NIC Notes

Insights in Seniors Housing & Care


By: Lisa McCracken  |  January 18, 2024

Five Senior Housing Trends Shaping Growth in 2024

Market Trends  |  Senior Housing

The year ahead will likely be a dynamic one for senior housing and care with unfolding trends that will shape our sector in meaningful ways for the next decade as boomers age into the demographic most likely to access housing and services. The five trends below highlight some of these sector growth predictions to watch in 2024.

  1. Is 2024 the year of the “Great Reset?” Many groups and industry experts feel that this year is going to be one of reconciliation. As transaction activity has dampened in recent years and bid-ask spreads were too large to move deals forward, we anticipate that there will be an industry reset to the reality of current valuations. Additionally, as loans are maturing, some with short-term extensions from the past year, owners may need to make difficult decisions regarding equity contributions and revised valuations for existing assets.
  1. A silver lining for distressed assets? While select groups in the midst of this reset may feel pain, potential acquirers may reap the benefits of attractive assets at a cost unavailable just a few years ago, perhaps at price points below replacement costs. Those opportunities could foster more affordable housing options for middle market older adults, a cohort that is expected to grow significantly over the next several years.
  1. Movement from the Fed. Unless there is a monumental unforeseen event, all indications point to rate reductions in 2024. Timing is the big uncertainty and is dependent upon key CPI and employment metrics, among others. December’s inflation figures released last week, which showed slight increases, somewhat muddied the waters on Fed strategy for the year. The timing and pace of anticipated reductions will shape strategies for acquisition and new development.
  1. Positioning for future development projects. We ended 2023 with dramatically reduced levels of new construction in senior housing. As occupancy levels climb and certain markets experience demand-supply imbalances, we expect to see renewed interest in development projects. The construction cycle has lengthened in recent years, and thus, new developments initiated now will have on average a roughly 24-month time period between commencing construction and community opening. We anticipate that certain sidelined projects may start to make their way back to the planning table.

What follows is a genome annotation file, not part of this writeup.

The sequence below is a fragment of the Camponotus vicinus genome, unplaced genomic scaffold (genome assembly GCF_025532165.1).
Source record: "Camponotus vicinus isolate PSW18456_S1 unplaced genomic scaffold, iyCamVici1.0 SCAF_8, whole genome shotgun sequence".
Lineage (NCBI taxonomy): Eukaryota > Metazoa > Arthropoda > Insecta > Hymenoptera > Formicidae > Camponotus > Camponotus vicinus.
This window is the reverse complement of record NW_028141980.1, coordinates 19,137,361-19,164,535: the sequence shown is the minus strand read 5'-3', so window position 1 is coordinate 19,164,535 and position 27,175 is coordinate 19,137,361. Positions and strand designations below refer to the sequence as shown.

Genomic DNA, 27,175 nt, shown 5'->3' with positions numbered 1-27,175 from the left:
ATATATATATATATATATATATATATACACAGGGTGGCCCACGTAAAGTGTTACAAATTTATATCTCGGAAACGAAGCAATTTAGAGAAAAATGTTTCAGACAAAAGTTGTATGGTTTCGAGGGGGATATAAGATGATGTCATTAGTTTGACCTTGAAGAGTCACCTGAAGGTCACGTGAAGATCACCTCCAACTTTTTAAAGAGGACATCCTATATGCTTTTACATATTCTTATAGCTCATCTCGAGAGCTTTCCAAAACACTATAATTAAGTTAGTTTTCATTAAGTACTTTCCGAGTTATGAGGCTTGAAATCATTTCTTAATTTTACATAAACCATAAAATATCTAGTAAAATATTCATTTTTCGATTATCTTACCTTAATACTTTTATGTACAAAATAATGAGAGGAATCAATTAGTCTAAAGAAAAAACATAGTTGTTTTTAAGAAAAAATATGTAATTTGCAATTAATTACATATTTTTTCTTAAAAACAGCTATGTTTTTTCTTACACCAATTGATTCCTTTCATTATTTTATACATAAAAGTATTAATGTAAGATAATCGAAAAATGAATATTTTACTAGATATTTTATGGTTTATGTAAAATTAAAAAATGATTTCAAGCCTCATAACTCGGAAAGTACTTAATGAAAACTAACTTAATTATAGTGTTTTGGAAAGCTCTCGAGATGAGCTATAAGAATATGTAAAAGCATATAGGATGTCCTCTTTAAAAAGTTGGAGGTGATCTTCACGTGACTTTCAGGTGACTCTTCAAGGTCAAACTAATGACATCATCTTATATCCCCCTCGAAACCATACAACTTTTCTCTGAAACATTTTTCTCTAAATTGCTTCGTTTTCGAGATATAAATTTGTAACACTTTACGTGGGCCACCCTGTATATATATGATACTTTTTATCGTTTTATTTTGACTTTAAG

1. Avoiding Past Mistakes. What lessons have we learned from the last growth cycle in the senior housing and care sector, which peaked in years 2018-2019? Some anticipate that certain markets may potentially overbuild. Additionally, consistent operational oversight needs to keep pace with new growth. At the same time, we are falling short of projected future supply needs. As the sector continues to mature, it will be important to acknowledge lessons learned and to determine what should be done differently moving forward.

According to the Senior Housing News 2024 Outlook survey, most in senior housing are more optimistic entering this year compared to last year. NIC shares that optimism. There is a great need for more quality housing and care options for seniors, and the sector can benefit from this period of reset. The senior housing industry must be ready to respond to opportunities that lie ahead.

About Lisa McCracken

Lisa McCracken, Head of Research & Analytics at the National Investment Center for Seniors Housing & Care (NIC), oversees NIC’s research and analytics team, which develops actionable, data-driven insights on industry challenges and opportunities and showcases practical examples of how organizations nationwide are embracing opportunities to meet the demands of a changing marketplace. Additionally, Lisa oversees a robust research agenda with nationally recognized partners to help the next generation of senior housing and care leaders address evolving and dramatically different consumer preferences and needs. Prior to joining NIC, Lisa served as director of senior living research and development with Ziegler, a leading investment bank for senior housing and care, where she oversaw research staff supporting the senior living, senior housing, and related corporate finance healthcare practices. Lisa began her career as a research analyst at Holleran, a healthcare and aging services research and consulting firm, where she was successively promoted to become vice president of research, managing partner and ultimately president between 2009 and 2013. She is a nationally recognized thought leader and public speaker and has been the lead researcher on a number of national research studies such as the LeadingAge Ziegler 200 and other industry-wide publications.

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